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Soil Sisters: Strong and secure in abundance and diversity

Like the generations of farm families that came before us, we Soil Sisters are committed to helping each other succeed, even when we run businesses that compete with each other. We know that a thriving regional farm economy lifts all of us, and grows our business opportunities.






10/29/20

Monroe Times
By Kriss Marion, Circle M Farm (Blanchardville, WI)

As the weather changes and the colors across our rolling hills and patchwork fields deepen, we celebrate the abundance and busyness of harvest season. Southwest Wisconsin is blessed with a rich diversity of agricultural operations, and this time of year we can see farmers of many kinds laboring across our landscape. Dust rises from soybean fields as the combines roll through, stripes are carved across hillsides as the corn comes in, panel trucks loaded with pumpkins lumber along the county highways, and our Farmers Markets fill up with fall favorites. Weaving through it all are the gentle cows that provide our signature product in every season.

What a place to live, work, and play! As a founding member of the Soil Sisters, I’ve had the privilege for over a decade to witness personally some of the incredible hustle that goes into creating this diversity, and the camaraderie that supports it. Like the generations of farm families that came before us, we Soil Sisters are committed to helping each other succeed, even when we run businesses that compete with each other. We know that a thriving regional farm economy lifts all of us, and grows our business opportunities.

I’m a great example. When my kids moved away and I decided to open a bed and breakfast on my organic vegetable farm in Blanchardville, Lisa Kivirist of Browntown’s Inn Serendipity welcomed me to spend a day and a night and a morning at her bed and breakfast to talk through how she ran her business. She taught me everything she knew. I opened my bed and breakfast, to great success, and I have helped five other hospitality operations open in and around Blanchardville. Whether my farm is published in a magazine, or Lisa’s is, or one of theirs is, the region is getting publicity and that helps every one of our businesses — and our Main Streets — get traffic.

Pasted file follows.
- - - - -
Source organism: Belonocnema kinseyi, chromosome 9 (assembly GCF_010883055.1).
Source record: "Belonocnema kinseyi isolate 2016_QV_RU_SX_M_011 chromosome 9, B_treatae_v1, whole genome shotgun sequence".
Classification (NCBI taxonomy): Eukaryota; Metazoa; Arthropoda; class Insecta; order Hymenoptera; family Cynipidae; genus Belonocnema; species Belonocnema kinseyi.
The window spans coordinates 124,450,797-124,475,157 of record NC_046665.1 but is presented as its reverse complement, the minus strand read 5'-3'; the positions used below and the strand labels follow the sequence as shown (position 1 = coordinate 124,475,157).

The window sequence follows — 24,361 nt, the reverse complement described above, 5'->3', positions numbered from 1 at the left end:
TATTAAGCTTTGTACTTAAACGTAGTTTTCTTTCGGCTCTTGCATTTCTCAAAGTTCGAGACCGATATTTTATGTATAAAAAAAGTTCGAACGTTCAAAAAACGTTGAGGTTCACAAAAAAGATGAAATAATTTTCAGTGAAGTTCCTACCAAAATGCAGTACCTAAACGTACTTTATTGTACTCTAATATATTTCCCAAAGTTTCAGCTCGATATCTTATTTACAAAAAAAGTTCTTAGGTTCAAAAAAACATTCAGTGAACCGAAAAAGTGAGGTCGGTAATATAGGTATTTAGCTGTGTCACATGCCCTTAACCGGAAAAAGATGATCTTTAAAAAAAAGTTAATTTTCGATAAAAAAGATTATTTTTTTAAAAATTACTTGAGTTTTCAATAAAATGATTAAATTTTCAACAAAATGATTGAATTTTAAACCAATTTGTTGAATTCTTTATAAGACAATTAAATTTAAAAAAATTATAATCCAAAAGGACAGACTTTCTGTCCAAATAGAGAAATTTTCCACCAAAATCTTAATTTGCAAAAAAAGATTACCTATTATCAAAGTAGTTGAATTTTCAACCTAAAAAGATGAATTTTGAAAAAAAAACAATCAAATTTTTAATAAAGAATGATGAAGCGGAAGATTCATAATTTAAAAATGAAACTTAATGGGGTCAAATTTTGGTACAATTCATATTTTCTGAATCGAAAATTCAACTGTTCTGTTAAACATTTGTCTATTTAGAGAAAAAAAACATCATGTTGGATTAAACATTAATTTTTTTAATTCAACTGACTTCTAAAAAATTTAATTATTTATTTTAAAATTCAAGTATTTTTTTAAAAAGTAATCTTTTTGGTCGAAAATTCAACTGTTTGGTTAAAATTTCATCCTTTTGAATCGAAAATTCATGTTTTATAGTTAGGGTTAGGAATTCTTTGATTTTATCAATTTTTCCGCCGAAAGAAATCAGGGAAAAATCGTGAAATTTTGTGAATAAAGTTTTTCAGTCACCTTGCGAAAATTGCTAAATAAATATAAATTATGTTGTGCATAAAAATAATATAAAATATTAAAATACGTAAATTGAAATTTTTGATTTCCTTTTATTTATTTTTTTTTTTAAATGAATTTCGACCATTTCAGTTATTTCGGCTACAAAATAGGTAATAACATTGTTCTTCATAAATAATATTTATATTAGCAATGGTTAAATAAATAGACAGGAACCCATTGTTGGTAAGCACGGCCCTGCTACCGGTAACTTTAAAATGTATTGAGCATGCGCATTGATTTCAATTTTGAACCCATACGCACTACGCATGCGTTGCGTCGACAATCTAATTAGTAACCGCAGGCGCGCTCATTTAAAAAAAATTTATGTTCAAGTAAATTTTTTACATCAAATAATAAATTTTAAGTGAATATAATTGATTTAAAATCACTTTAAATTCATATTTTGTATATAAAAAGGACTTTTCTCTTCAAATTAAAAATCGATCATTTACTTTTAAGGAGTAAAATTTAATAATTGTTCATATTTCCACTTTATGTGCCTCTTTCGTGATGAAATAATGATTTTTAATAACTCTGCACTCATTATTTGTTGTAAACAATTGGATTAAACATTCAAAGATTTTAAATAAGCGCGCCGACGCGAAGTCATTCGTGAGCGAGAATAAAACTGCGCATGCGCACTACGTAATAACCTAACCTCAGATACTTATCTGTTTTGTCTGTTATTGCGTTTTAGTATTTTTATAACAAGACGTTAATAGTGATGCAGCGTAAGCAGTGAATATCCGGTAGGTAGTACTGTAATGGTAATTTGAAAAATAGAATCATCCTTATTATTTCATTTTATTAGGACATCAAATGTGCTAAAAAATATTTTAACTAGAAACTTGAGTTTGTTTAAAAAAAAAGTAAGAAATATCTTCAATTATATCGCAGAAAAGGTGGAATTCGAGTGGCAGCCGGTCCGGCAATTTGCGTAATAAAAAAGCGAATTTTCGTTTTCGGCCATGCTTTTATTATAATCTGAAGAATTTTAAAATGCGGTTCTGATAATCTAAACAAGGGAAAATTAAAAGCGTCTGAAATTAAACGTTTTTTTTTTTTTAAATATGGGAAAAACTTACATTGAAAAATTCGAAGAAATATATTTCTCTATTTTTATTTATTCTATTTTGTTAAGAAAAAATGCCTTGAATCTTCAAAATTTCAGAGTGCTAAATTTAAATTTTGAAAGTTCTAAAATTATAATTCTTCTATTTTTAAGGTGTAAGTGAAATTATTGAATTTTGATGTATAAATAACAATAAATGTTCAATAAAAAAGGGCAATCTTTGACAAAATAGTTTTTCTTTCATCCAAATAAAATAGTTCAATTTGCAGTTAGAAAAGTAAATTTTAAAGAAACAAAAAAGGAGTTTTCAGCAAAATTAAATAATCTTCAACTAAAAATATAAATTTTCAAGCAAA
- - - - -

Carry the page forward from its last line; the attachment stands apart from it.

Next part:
We think this collaborative ethic is one worth propagating in this modern age. With the exception of this year of COVID, the Soil Sisters bring thousands of people from other regions, states, and even countries to visit our farms every year and explore opportunities to make money on a piece of rural property. Every year after our August Soil Sisters Tour of Farms, we connect with families who have attended and are now looking for places to buy in the region and start their own farm enterprises. But of course, none of this innovation and collaboration will build a thriving farm economy without customers. Customers are always half of the farm balance sheet equation. For a regional farm economy to stay vibrant, customers have to be committed to their neighbors’ success. One of the silver linings of COVID is that consumers in Wisconsin rallied around their farmers, and rediscovered local sources for many things they’d grown accustomed to buying from large out-of-town stores. Hopefully, that interest will continue when COVID is gone.

This is truly a blessed land of milk and honey — of commodity producers and cottage food makers, of cheese factories and cookie ladies. This season, take some moments to appreciate the privilege of living in an agricultural community of such diversity, strength and potential. Make a plan to support more local farmers in 2021, and play a part in building a more strong and secure local economy. As local cheese artisan Andy Hatch of Uplands Cheese Company said in a recent interview on Wisconsin Foodie, “Use us, or lose us.” Please enjoy a Maple Dunker with coffee or whiskey and raise a toast to our hard-working farmers of every stripe — from Soil Sisters to soybean brothers and everything in between. — Kriss Marion runs Circle M Farm, a field to table bed and breakfast in Blanchardville, Wisconsin and serves as a Lafayette County Supervisor. This Soil Sisters column originally ran in The Monroe Times on 10/29/20.



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